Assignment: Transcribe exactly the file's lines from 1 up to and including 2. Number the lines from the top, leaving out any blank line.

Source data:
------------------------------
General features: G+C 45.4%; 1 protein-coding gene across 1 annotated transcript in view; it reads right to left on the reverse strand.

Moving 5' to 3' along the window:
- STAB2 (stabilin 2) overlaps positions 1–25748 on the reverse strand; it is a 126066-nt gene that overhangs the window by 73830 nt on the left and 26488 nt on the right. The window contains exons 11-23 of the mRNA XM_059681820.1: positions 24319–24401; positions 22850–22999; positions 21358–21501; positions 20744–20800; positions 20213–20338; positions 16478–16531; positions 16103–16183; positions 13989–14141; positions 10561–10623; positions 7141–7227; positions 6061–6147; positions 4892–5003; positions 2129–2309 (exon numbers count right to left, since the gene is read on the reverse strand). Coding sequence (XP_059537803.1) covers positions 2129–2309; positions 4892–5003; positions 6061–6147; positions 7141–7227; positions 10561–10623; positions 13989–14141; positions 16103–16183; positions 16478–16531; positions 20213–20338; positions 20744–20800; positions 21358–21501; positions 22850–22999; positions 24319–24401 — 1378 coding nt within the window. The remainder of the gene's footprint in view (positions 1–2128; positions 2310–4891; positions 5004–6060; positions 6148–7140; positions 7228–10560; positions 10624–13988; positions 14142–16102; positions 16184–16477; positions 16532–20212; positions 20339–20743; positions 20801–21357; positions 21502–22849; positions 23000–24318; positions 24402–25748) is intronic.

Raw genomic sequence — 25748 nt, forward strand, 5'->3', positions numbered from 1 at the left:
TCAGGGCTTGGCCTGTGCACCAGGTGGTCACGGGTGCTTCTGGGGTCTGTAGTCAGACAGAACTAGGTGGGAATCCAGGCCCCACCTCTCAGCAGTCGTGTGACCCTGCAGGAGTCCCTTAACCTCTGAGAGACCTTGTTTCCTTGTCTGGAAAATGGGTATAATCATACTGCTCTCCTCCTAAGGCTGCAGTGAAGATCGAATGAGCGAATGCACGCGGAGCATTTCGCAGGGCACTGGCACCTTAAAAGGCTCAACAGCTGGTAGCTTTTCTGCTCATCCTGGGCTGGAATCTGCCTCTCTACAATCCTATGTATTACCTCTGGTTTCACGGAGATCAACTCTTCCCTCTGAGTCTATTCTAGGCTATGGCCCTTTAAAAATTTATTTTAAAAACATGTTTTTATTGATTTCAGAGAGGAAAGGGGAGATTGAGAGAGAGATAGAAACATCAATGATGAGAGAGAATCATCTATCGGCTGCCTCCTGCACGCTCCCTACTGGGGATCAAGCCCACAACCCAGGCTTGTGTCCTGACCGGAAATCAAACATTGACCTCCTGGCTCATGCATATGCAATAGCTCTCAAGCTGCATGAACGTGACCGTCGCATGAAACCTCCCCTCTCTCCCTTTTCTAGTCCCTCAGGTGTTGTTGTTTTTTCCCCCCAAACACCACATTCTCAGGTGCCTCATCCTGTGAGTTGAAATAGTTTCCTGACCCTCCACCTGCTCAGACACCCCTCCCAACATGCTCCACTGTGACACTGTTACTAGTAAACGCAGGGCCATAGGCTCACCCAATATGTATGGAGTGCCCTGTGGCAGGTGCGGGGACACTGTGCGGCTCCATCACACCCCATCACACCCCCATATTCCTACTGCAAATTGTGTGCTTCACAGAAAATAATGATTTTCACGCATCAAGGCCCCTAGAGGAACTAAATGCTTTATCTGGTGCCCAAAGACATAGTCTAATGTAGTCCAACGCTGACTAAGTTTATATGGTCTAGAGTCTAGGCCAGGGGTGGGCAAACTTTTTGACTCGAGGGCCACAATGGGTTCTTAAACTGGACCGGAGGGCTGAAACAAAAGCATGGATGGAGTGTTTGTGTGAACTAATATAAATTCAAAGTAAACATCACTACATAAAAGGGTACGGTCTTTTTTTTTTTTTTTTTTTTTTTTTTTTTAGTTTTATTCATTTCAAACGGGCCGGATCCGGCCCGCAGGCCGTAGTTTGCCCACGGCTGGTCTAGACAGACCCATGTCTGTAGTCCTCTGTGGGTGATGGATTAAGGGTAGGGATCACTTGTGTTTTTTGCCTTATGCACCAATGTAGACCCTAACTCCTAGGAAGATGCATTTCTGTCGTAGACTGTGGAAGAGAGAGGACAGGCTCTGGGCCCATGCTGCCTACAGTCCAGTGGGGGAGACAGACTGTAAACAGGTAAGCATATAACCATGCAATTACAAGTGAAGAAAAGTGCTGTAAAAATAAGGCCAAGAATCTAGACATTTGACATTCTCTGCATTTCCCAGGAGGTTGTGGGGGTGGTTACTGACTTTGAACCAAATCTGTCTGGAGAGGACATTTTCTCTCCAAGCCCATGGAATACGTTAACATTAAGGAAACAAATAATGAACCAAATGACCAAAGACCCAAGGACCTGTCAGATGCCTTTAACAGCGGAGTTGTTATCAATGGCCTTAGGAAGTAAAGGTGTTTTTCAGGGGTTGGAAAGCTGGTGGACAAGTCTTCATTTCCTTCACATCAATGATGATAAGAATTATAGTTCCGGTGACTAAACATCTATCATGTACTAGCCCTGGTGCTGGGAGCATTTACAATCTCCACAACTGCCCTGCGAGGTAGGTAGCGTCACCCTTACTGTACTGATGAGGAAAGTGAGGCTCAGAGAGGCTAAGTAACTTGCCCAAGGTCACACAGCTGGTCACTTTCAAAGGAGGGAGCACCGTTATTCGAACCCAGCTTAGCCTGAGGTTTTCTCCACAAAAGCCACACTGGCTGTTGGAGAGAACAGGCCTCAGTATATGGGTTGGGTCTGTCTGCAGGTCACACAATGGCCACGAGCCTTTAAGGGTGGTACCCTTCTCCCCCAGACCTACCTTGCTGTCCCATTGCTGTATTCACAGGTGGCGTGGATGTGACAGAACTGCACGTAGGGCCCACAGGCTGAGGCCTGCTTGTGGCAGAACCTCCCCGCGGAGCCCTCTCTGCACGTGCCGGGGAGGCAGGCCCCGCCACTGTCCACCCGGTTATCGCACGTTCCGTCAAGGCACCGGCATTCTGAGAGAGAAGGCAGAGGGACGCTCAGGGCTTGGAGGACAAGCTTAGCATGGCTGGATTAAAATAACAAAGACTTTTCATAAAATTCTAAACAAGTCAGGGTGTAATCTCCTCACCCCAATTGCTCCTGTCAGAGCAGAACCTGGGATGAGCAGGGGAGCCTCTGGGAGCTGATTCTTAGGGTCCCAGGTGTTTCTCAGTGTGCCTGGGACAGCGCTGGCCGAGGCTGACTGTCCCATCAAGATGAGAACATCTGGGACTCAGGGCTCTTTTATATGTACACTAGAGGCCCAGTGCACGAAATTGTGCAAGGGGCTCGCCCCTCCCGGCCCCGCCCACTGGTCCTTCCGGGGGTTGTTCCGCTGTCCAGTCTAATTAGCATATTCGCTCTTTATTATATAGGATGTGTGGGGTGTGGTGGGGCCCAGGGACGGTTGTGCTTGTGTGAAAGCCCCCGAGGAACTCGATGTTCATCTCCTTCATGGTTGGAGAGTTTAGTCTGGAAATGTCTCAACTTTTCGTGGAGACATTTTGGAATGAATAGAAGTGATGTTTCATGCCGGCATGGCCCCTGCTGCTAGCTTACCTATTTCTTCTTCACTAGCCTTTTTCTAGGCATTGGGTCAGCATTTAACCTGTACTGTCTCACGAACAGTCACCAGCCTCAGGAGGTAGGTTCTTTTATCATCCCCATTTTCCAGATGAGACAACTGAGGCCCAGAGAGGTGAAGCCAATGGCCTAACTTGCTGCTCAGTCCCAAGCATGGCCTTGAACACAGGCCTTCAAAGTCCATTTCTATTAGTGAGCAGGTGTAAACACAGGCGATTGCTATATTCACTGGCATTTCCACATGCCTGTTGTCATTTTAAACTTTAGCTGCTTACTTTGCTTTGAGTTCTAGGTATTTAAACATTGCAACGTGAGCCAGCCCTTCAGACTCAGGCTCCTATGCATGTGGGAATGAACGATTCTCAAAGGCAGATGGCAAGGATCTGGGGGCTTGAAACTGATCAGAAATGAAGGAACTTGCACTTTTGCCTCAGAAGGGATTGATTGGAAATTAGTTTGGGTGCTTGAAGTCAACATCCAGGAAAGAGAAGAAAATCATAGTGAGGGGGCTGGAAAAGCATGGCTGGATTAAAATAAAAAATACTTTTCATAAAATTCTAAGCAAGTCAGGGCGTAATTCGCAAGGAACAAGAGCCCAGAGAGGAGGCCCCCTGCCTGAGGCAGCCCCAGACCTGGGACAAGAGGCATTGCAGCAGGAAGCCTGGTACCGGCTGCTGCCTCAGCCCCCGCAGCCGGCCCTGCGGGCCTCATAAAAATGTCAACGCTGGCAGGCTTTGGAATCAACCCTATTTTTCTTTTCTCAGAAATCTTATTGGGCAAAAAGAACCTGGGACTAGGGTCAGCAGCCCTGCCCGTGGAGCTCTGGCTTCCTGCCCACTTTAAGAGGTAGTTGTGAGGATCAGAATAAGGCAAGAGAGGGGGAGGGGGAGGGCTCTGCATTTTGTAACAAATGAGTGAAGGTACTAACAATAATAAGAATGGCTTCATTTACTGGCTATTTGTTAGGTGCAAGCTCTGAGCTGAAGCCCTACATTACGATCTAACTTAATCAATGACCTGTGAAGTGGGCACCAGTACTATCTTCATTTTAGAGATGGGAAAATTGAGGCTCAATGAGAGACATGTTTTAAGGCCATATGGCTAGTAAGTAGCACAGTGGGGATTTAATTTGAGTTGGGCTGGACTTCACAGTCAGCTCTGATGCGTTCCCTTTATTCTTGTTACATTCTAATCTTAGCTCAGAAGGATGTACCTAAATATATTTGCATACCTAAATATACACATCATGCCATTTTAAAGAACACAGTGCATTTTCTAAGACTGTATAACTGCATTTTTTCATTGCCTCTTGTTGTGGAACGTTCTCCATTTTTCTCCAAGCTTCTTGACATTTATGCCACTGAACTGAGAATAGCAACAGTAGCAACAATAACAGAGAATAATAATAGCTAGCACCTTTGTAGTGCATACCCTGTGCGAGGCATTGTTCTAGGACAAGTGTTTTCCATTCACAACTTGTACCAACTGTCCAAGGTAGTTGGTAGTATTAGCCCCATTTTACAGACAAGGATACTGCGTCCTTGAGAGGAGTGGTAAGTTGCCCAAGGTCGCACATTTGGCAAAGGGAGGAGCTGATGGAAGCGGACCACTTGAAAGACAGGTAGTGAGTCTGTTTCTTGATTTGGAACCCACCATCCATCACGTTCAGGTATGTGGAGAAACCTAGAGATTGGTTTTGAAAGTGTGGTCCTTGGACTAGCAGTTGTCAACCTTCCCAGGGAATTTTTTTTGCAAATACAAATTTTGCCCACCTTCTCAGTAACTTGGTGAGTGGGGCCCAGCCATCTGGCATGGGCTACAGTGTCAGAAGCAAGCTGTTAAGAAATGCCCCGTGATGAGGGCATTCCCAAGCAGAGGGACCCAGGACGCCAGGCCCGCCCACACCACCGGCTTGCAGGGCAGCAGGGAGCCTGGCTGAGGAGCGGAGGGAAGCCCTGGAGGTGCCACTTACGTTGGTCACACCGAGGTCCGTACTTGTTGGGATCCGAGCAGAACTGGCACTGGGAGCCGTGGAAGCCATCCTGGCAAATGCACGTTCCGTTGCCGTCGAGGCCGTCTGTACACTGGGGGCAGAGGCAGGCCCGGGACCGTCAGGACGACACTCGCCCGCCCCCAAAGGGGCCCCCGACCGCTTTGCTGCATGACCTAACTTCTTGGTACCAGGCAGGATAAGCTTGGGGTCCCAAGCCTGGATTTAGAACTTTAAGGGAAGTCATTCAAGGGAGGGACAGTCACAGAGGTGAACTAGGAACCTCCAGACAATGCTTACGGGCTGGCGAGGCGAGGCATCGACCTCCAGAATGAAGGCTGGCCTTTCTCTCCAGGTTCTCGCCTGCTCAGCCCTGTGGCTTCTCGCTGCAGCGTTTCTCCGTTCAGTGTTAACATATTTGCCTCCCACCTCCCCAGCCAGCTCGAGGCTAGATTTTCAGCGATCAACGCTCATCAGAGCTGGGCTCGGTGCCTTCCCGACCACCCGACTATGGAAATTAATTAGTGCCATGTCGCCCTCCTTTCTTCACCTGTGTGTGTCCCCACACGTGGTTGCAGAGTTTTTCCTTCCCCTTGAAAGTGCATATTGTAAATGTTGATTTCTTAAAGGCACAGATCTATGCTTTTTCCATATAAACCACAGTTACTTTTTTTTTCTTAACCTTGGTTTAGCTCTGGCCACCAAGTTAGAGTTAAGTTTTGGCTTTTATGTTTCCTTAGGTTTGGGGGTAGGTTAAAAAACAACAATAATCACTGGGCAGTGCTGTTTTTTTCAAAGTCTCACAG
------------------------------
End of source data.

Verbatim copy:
General features: G+C 45.4%; 1 protein-coding gene across 1 annotated transcript in view; it reads right to left on the reverse strand.

Moving 5' to 3' along the window: